How did you do the grip reduction?
     
  11. matthewpittinger

    matthewpittinger Member

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  12. AK103K

    AK103K Member

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    Id be interested in hearing why its a mistake. Ive done it both ways, and much prefer the full stipple.
     
  13. David E

    David E Member

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    I suppose it depends how rough it is, but I don't want aggressive stippling in any area where my hand is moving around it to get the grip. The web of the hand is a tender area for most people and the discomfort of aggressive texture there makes itself apparent pretty fast.
     
  14. AK103K

    AK103K Member

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    I prefer the finer, "cat tongue" type stippling.

    I suppose to, it depends on how rough your hands are. I work in construction, and mine are pretty rough. The stippling makes a major difference in locking the gun in.

    I dont mind a little "exfoliation". :)
     
  15. Fishbed77

    Fishbed77 Member

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    Agreed.

    Unless you are wearing gloves, that stippling on the top of the backstrap/beavertail is going to get irritating very quickly.

    It may also interfere with your draw.
     
  16. AK103K

    AK103K Member

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    I havent found either to be the case, but again, my hands are pretty rough, and need the extra grippiness stippling provides.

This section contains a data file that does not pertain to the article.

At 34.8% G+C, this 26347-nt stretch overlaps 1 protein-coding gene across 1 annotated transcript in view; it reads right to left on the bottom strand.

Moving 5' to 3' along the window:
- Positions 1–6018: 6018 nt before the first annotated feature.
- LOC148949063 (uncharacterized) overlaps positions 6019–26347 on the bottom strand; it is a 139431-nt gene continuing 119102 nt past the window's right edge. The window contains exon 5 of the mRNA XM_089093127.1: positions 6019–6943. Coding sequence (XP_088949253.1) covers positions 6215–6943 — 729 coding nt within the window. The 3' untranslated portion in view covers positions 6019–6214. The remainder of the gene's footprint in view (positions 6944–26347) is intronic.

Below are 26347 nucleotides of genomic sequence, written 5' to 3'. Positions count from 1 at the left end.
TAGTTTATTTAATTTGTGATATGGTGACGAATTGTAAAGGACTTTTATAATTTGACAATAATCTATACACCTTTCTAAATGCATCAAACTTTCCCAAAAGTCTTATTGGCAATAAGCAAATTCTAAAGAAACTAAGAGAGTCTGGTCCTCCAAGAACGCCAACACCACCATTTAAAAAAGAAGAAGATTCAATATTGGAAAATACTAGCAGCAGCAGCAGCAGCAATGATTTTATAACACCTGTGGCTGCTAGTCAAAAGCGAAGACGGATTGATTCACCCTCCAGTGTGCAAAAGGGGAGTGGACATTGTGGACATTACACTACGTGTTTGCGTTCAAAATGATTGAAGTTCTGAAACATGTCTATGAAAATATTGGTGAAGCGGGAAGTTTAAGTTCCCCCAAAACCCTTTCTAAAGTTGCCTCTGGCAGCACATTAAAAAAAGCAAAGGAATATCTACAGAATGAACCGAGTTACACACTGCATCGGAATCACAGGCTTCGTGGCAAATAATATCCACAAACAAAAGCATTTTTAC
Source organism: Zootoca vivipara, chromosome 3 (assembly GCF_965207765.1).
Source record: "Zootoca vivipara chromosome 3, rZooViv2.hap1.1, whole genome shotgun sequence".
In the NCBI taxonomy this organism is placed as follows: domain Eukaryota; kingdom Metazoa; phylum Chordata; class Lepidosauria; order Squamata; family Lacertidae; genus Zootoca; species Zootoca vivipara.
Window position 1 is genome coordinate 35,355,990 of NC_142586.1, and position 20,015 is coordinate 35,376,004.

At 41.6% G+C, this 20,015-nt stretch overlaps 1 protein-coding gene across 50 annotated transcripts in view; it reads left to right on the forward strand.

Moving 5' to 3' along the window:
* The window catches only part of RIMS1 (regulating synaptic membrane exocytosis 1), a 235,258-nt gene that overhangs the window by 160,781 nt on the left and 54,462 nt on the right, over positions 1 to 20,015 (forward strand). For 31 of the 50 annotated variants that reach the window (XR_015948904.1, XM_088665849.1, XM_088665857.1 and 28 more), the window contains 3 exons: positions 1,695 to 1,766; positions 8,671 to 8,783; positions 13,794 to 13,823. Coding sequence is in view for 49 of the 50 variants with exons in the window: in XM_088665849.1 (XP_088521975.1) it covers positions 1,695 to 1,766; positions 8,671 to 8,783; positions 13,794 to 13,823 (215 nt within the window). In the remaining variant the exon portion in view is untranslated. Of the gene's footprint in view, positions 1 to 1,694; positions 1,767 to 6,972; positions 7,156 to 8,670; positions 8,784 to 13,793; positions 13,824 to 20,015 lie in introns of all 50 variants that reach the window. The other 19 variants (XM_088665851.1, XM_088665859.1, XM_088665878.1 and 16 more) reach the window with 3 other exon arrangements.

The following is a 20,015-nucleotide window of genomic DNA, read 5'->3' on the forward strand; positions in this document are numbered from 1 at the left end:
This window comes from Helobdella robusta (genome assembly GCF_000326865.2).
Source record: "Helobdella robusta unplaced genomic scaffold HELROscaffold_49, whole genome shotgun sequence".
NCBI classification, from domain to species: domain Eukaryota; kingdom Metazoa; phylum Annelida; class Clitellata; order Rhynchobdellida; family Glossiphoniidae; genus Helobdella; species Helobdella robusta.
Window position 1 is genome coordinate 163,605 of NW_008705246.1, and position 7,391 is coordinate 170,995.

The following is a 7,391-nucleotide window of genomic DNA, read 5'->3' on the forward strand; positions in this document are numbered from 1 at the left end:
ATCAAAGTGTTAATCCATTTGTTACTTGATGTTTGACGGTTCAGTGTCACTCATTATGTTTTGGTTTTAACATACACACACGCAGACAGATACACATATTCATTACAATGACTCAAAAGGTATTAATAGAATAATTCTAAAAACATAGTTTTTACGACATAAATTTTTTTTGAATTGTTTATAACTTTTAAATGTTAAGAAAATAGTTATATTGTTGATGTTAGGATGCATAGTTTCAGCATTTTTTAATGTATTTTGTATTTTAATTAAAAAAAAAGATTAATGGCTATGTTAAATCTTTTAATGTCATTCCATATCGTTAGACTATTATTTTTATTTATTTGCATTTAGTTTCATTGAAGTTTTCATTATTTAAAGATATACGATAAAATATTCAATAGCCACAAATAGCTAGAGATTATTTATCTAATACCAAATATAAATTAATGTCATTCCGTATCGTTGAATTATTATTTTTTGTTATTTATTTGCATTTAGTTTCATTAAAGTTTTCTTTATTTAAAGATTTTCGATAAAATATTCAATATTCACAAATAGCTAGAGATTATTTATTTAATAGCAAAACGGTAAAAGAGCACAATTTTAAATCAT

If the gun is moving in your hands once your grip is acquired, then something isnt right.

    I havent found the stippling to be an issue in any part of the draw either.
     
  17. David E

    David E Member

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    As far as the texture "locking in" the grip, that's not necessarily a good thing.

    Revolver Ace Jerry Miculek requires a smooth grip to allow adjusting his grasp if needed.

    If you miss it, you're "locked in" incorrectly. If you need to move your hand to activate the mag release, etc, it's more difficult to get out of and back into the "locked in" grip.

    I acknowledge these concerns really are only valid when going fast.
     
  18. AK103K

    AK103K Member

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    I really havent found it to be a problem, fast, slow, mag change, what ever. While your grip is locked in when you are applying grip to the gun (more so than anything else Ive used), its not a final resting place if you relax that grip. There is adjustment if you need it, or at least I find that to be. Its not as slippery as the unstippled guns, but its not like you had crazy glue in your palm.
     
  19. David E

    David E Member

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    When I say "fast," I'm talking about drawing, firing six on target, reload, fire six more on target in 6-8 seconds max.

    Hand size is a factor, as well. If you're able to hit the mag release without shifting your grip, then it's one less shift to do. But if you do need to shift the gun slightly to reach the release, then move it back again, smoother texture at the top of the tang will likely help.

    There are many variables, donuts a good idea to find what works best for you.